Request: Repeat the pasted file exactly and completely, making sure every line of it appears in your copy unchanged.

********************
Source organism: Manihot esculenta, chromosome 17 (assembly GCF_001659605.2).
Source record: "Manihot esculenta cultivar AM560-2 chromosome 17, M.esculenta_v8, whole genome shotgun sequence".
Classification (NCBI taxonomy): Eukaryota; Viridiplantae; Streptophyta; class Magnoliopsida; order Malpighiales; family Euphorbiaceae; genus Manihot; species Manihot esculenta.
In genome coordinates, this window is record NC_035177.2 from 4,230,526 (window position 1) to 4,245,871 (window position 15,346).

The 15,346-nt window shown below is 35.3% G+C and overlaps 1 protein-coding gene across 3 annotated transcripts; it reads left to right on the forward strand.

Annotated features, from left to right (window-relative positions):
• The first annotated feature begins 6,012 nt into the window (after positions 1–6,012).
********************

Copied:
Source organism: Manihot esculenta, chromosome 17 (assembly GCF_001659605.2).
Source record: "Manihot esculenta cultivar AM560-2 chromosome 17, M.esculenta_v8, whole genome shotgun sequence".
Classification (NCBI taxonomy): Eukaryota; Viridiplantae; Streptophyta; class Magnoliopsida; order Malpighiales; family Euphorbiaceae; genus Manihot; species Manihot esculenta.
In genome coordinates, this window is record NC_035177.2 from 4,230,526 (window position 1) to 4,245,871 (window position 15,346).

The 15,346-nt window shown below is 35.3% G+C and overlaps 1 protein-coding gene across 3 annotated transcripts; it reads left to right on the forward strand.

Annotated features, from left to right (window-relative positions):
• The first annotated feature begins 6,012 nt into the window (after positions 1–6,012).